Summary: When tragedy strikes, we can wear ourselves thin asking why; or we can use the occasion for turning our life around.

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Terror has struck again. Over 200 people were killed in Madrid this week and thousands more were injured. Like 9-11 this bombing of a train in Madrid was a heartless act by wicked fiends.

It is only natural for compassionate people like you and me to be filled with anger and raise our voices against these senseless acts. And then, of course, there are the questions, the forever haunting questions: Why did this happen? What did these people ever do to deserve this? Why must this senseless violence continue?

I personally do not have an answer to these questions and I guess that is something I will have to live with.

But there are many who cannot live without answers. They are well meaning individuals but highly impatient. They would rather have a simple answer than no answer at all. And so, they are carried away by the first answer that blows in the wind.

Remember what some of the most prominent religious sages said when 9-11 happened: “God is judging America. God is punishing America. The crashing towers of New York City is God’s wake up call.” And many of us swallowed these explanations lock, stock and barrel.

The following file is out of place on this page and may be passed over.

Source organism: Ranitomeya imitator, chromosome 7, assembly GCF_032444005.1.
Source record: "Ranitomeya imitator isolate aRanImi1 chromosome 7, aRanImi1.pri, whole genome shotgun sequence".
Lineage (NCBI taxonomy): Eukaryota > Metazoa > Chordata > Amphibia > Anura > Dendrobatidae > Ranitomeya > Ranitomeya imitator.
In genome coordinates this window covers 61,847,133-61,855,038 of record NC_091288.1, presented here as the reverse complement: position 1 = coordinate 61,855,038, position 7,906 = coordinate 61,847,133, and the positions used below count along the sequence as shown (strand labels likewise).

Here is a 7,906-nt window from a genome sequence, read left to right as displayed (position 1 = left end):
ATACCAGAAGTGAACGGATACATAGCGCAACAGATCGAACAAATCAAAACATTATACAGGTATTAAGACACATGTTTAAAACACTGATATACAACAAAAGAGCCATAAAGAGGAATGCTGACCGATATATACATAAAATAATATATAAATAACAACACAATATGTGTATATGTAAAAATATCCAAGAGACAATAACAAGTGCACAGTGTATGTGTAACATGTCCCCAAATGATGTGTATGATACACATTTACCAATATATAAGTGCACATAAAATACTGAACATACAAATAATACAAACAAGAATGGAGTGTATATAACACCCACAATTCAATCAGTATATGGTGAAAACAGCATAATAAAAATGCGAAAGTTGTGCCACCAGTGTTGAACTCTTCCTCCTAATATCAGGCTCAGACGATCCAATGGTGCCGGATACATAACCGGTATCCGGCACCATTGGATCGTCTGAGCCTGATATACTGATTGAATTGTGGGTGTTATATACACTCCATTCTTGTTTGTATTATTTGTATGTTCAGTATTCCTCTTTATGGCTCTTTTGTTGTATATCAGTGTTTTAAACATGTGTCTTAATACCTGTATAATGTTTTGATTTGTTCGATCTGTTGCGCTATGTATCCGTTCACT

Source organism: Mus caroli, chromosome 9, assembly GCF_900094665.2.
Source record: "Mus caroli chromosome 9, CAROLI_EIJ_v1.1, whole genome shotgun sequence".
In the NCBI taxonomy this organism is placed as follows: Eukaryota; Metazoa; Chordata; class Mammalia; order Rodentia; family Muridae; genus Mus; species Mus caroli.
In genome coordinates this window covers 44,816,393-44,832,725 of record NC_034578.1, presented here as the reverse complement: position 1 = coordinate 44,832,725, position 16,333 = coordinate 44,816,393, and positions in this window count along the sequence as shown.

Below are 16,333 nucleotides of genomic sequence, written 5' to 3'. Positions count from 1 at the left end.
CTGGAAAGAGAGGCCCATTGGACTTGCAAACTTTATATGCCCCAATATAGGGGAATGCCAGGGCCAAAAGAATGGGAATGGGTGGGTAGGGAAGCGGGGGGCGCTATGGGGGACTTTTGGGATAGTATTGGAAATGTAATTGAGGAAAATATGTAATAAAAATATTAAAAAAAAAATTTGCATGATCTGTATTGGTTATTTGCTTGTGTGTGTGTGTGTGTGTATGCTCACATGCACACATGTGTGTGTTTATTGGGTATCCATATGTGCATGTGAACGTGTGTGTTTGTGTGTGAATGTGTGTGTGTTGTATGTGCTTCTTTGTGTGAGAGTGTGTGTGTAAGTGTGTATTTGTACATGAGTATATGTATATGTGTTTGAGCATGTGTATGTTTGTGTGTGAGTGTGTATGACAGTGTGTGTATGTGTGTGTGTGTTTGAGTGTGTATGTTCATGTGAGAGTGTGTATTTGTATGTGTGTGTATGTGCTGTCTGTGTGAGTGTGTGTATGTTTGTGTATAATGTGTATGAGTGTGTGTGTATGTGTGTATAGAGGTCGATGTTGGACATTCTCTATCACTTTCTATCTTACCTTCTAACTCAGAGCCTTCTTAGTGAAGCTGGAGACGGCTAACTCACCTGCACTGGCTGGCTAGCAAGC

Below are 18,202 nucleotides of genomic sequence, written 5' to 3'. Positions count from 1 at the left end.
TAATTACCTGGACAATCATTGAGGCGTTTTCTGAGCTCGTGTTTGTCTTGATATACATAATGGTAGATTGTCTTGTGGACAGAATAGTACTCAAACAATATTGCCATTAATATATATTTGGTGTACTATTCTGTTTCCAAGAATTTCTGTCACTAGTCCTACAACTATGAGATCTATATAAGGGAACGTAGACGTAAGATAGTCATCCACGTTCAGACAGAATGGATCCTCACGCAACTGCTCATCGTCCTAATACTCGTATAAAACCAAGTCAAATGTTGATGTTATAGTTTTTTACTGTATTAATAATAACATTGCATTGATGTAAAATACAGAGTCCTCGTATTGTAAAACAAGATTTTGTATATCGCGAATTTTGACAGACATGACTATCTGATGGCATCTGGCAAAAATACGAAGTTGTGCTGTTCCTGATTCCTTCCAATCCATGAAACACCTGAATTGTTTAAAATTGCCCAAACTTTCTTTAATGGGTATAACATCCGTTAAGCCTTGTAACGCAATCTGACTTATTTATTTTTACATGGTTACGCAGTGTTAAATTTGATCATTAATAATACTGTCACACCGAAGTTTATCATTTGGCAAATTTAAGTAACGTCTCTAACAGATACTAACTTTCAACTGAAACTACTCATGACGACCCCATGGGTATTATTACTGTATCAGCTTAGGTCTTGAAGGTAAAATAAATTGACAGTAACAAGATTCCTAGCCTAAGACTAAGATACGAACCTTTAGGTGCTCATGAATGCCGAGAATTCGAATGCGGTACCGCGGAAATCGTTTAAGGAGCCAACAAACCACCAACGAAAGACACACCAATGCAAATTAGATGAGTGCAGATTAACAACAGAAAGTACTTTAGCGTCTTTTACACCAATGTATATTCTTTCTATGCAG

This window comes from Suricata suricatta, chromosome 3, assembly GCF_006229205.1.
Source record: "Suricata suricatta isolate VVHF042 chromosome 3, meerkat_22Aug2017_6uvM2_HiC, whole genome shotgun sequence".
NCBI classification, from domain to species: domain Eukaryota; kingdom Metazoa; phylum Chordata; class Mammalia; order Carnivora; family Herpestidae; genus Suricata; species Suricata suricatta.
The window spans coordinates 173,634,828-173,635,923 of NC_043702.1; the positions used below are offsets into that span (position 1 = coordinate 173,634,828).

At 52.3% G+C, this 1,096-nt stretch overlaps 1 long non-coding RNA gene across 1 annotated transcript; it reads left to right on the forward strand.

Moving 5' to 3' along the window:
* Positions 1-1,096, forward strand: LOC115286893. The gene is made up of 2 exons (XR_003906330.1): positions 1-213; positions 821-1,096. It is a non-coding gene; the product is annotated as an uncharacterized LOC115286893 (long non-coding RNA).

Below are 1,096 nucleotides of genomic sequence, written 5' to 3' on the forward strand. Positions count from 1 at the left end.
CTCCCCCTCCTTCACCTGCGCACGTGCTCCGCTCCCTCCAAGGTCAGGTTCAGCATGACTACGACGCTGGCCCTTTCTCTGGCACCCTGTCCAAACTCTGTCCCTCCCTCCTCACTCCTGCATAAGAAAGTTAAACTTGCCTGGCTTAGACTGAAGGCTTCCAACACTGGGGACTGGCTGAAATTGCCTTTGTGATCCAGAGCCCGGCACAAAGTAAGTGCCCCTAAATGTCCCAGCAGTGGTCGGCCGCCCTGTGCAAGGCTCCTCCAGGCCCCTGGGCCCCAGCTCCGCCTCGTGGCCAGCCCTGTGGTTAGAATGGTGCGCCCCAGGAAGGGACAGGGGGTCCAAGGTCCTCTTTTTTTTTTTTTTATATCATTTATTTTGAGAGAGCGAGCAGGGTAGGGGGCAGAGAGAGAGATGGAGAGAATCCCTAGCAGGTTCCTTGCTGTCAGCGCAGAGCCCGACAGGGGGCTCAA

This is not new. Bad things happened 2000 years ago when Jesus was walking the face of the earth; things similar to what happened to American on 9-11 and things similar to what happened in Spain last week.

Two such tragedies are revealed in our text for today. The slaughter of innocent Jews while they were offering their sacrifices in Jerusalem, and the unfortunate deaths that occurred when the tower of Siloam came crashing down.

Just like today, so it was back then, explanations started circulating among the community about the reason it all happened; including the simplistic idea that these people were being punished for their sins.


Punishment for their sin? That is always the classical religious answer; isn’t it? It wasn’t the first time Jesus had deal with this presumptuous attitude. Remember, how the religious prudes brought a blind man to him and raised a similar question: “Who is responsible for this man’s disease? Is he responsible or is his parents responsible?" Jesus set them all straight on that occasion, and he does it again in the narrative before us.

He begins with a reasonable hypothesis. The sin of these victims is not greater than your sin. The logical conclusion to that hypothesis though not explicitly spoken can certainly be inferred. If these victims died because of their sin, certainly you would be among them and you would not be standing here talking about how sinful they were.


There is another possible explanation for this tragedy. The answer is not explicitly spoken in the narrative, but the details of the narrative point logically in that direction and it is difficult to argue against it. What is that?

These people died because they were at the wrong place at the wrong time, just like the people who died in the World Trade Center were at the wrong place at the wrong time; just like the people who died in the train bombing at Madrid were at the wrong place at the wrong time.

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